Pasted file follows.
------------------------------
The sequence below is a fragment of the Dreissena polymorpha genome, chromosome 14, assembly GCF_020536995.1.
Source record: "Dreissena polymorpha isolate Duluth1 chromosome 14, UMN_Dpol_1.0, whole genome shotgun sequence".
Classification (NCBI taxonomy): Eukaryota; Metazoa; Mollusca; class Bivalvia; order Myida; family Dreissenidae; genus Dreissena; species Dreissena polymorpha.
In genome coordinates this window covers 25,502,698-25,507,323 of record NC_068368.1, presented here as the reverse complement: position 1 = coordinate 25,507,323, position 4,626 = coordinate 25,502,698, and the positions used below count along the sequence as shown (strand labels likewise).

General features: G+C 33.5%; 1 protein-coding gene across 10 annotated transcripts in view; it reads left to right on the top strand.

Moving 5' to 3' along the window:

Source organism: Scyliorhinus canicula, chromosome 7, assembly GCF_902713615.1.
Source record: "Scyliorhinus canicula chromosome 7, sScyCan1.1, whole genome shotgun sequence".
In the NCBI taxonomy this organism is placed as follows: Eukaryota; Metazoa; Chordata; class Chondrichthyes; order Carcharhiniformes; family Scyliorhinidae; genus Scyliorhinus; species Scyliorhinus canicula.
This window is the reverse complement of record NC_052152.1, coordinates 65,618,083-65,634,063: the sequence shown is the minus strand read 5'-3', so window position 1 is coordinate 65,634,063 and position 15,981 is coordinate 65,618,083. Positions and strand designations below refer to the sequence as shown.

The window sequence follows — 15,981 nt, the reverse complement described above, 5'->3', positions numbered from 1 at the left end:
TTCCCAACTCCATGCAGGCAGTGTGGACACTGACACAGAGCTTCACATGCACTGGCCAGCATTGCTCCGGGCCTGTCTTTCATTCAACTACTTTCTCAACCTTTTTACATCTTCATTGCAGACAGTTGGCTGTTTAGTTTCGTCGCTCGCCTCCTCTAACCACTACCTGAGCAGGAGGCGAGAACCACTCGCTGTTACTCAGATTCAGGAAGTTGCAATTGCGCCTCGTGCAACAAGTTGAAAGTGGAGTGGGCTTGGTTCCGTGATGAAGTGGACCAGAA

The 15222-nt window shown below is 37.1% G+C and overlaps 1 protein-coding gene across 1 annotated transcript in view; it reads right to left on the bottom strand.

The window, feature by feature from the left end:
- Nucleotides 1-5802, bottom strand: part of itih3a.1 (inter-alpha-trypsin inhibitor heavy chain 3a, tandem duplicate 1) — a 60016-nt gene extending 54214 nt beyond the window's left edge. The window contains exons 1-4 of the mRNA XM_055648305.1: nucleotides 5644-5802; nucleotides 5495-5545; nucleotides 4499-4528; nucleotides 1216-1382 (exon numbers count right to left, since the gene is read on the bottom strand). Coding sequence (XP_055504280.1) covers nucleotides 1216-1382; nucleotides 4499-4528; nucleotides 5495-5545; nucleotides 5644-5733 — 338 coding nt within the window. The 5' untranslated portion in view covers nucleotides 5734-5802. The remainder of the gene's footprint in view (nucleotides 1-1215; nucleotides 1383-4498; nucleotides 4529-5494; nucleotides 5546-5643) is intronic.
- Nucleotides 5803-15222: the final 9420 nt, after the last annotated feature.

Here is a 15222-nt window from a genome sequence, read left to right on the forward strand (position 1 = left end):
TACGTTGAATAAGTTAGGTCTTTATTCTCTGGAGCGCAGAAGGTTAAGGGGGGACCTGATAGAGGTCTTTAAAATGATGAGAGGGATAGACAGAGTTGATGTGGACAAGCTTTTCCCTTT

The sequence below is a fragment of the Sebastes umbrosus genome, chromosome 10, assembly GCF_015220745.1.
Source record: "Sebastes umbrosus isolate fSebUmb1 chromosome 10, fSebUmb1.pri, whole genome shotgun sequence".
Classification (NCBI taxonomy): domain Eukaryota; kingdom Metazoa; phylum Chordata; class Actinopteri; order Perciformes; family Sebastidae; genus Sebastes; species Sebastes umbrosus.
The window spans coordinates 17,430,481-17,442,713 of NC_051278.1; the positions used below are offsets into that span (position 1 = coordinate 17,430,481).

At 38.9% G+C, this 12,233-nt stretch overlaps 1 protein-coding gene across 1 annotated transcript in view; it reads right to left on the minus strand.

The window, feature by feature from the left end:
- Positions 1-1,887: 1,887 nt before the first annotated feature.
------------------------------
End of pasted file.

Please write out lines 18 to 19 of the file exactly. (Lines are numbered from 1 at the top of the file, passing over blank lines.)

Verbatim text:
TACGTTGAATAAGTTAGGTCTTTATTCTCTGGAGCGCAGAAGGTTAAGGGGGGACCTGATAGAGGTCTTTAAAATGATGAGAGGGATAGACAGAGTTGATGTGGACAAGCTTTTCCCTTT

The sequence below is a fragment of the Sebastes umbrosus genome, chromosome 10, assembly GCF_015220745.1.